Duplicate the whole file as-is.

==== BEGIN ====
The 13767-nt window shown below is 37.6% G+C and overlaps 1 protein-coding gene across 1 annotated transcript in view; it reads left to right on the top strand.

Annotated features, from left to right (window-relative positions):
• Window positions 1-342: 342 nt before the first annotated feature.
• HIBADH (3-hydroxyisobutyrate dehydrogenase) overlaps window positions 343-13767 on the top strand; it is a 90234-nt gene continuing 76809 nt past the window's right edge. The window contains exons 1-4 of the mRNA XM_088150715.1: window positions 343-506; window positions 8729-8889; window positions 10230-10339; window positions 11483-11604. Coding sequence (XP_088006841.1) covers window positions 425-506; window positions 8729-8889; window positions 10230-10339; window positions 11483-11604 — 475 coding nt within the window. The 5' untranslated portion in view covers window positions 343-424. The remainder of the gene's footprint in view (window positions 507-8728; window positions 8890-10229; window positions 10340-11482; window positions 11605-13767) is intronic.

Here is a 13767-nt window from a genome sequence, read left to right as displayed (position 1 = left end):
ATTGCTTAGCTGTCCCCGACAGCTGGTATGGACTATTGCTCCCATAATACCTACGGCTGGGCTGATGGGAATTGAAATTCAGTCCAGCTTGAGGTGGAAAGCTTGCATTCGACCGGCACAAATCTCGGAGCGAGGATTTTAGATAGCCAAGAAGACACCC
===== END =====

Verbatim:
The 13767-nt window shown below is 37.6% G+C and overlaps 1 protein-coding gene across 1 annotated transcript in view; it reads left to right on the top strand.

Annotated features, from left to right (window-relative positions):
• Window positions 1-342: 342 nt before the first annotated feature.
• HIBADH (3-hydroxyisobutyrate dehydrogenase) overlaps window positions 343-13767 on the top strand; it is a 90234-nt gene continuing 76809 nt past the window's right edge. The window contains exons 1-4 of the mRNA XM_088150715.1: window positions 343-506; window positions 8729-8889; window positions 10230-10339; window positions 11483-11604. Coding sequence (XP_088006841.1) covers window positions 425-506; window positions 8729-8889; window positions 10230-10339; window positions 11483-11604 — 475 coding nt within the window. The 5' untranslated portion in view covers window positions 343-424. The remainder of the gene's footprint in view (window positions 507-8728; window positions 8890-10229; window positions 10340-11482; window positions 11605-13767) is intronic.

Here is a 13767-nt window from a genome sequence, read left to right as displayed (position 1 = left end):
ATTGCTTAGCTGTCCCCGACAGCTGGTATGGACTATTGCTCCCATAATACCTACGGCTGGGCTGATGGGAATTGAAATTCAGTCCAGCTTGAGGTGGAAAGCTTGCATTCGACCGGCACAAATCTCGGAGCGAGGATTTTAGATAGCCAAGAAGACACCC